When the family physician is away, dicey medical advice is on display!
Whether you’re a first-time parent or not, when your child gets sick, a wave of anxiousness can hit. Parents, many times, imagine the unthinkable and go to the worst-case scenario — and, all of a sudden, a common cold is transmuted into a deadly disease that strikes one-in-a-billion kids and your child is that one!
We’re not trying to make light of when kids get ill, but when they do, parents are armed and ready to go to battle, which is awesome!
At Huneycutt Family Medicine, we’re here not only as a local family physician in Loveland but as a trusted resource you can always rely on. Learn more about how to find credible medical advice online in today’s post.
Should we really trust Dr. Google?
When our kids get sick we like to turn to the internet. And while the online space isn’t inherently bad — in fact, there is so much good — it can quickly escalate any medical issues and cause parents more alarm.
It’s important to seek information and become educated if your child has just been diagnosed with an illness, but it’s also vital to stay mindful of all the medical advice that’s catching waves online.
How do you know the medical information is credible?
Because as parents we’re not trained in verifying medical information or know whether or not the source is trusted, it can make combing through medical information on the internet quite tedious — we want answers, but we also want evidence-based and science-backed medicine!
Let’s look a little more closely at considerations to make when you’re looking for medical advice online.
Investigate the source.
If it’s not a large government entity, what is the source? Is it a blogger sharing their personal experience or a brand that provides medical information but is also trying to sell you something? Look at where their information is coming from and take it with a grain of salt.
Look for citings.
If you’re reading an article, scroll to the bottom of the page and see if the author cites any reputable sources and look for any internal linking that takes you to the website where they found their information.
Vet how current the information is.
Medical innovation and improvement can change rapidly, so if you’re reading an article online, it’s important to check when it was written. If it’s more than a couple of years old, you may want to look up more current information about the topic.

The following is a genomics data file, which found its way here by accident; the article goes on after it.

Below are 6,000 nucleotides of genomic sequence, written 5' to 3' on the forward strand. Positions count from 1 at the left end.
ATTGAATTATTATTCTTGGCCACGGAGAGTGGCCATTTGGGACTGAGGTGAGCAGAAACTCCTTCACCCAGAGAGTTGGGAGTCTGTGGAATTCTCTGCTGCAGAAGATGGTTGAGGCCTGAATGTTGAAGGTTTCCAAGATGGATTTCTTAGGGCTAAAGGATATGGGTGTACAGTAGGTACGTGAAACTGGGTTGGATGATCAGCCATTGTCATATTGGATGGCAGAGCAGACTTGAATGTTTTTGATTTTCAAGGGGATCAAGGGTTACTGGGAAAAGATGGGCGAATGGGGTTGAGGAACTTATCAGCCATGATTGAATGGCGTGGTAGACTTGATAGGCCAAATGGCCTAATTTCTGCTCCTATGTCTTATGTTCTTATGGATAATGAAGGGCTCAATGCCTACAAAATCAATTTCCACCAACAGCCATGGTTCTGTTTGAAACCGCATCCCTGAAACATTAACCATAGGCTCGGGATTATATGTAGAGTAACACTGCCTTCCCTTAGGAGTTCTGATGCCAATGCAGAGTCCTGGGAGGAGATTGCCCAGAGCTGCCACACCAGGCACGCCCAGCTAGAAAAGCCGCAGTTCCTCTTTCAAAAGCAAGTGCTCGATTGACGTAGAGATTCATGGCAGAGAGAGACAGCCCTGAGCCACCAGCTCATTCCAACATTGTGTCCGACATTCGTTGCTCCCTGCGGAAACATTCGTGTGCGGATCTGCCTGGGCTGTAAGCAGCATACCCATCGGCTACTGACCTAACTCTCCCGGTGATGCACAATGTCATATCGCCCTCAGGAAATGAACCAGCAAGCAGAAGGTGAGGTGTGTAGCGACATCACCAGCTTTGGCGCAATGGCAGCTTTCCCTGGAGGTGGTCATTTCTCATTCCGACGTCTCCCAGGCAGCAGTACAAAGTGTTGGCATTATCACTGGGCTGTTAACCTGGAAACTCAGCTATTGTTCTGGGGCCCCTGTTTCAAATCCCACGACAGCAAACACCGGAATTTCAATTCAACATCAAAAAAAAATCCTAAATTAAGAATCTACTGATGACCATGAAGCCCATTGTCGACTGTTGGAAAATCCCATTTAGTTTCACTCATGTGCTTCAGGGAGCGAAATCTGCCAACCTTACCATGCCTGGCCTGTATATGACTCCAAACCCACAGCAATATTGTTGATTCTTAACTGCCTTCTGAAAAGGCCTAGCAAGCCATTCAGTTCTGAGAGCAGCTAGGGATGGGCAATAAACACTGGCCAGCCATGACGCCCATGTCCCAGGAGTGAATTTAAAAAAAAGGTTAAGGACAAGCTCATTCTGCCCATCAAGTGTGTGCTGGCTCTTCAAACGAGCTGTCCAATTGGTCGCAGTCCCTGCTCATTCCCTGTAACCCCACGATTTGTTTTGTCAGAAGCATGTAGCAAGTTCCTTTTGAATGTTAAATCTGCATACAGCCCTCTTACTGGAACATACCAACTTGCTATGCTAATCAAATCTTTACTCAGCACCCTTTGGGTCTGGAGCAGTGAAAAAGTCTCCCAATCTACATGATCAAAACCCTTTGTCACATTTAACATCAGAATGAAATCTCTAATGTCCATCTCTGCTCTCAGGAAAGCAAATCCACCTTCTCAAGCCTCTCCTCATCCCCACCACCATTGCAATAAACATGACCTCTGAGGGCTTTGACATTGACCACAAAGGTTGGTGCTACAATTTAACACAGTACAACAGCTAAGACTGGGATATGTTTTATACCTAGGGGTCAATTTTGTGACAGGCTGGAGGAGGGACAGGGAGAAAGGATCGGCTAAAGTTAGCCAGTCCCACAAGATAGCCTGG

The information is peer-reviewed.
Especially if the information is making bold medical claims, it’s always a good practice to ensure the information being presented is peer-reviewed. This means that not only is the research solid, but other professionals and experts in the field have reviewed and verified the information.
What else can you look for?
- Look to see if the article was written by a doctor or health professional
- Determine the tone — is it balanced and unbiased?
- Is any funding declared?
- What type of advertising is on the website?
Now that we know what to look for when it comes to credible information, what are some online sources that are recommended?
Government sites and organizations that pertain to a specific area of medicine are always a great place to start. Below are a couple of sites to check out.
American Academy of Pediatrics – This is a great resource to find professional resources such as journals and publications of the most current practices in pediatric care.
Healthychildren.org -This website is sponsored by the American Academy of Pediatrics and compared to the above, it’s more parent-friendly. There a good number of resources that you can find for children of all ages.
US National Library of Medicine – This is a large database with a variety of research topics, including those focused on pediatrics.
PubMed – This is another database with a myriad of original and academic studies and research.
While there are many ways to decide if the medical information being presented is credible, at the end of the day, trust your gut! You know your child better than anyone, so if you think something is more than a cold, schedule an appointment!
Know that our family practice is always a resource and we’re just a call away! Connect with us today to schedule an appointment or talk through your child’s symptoms.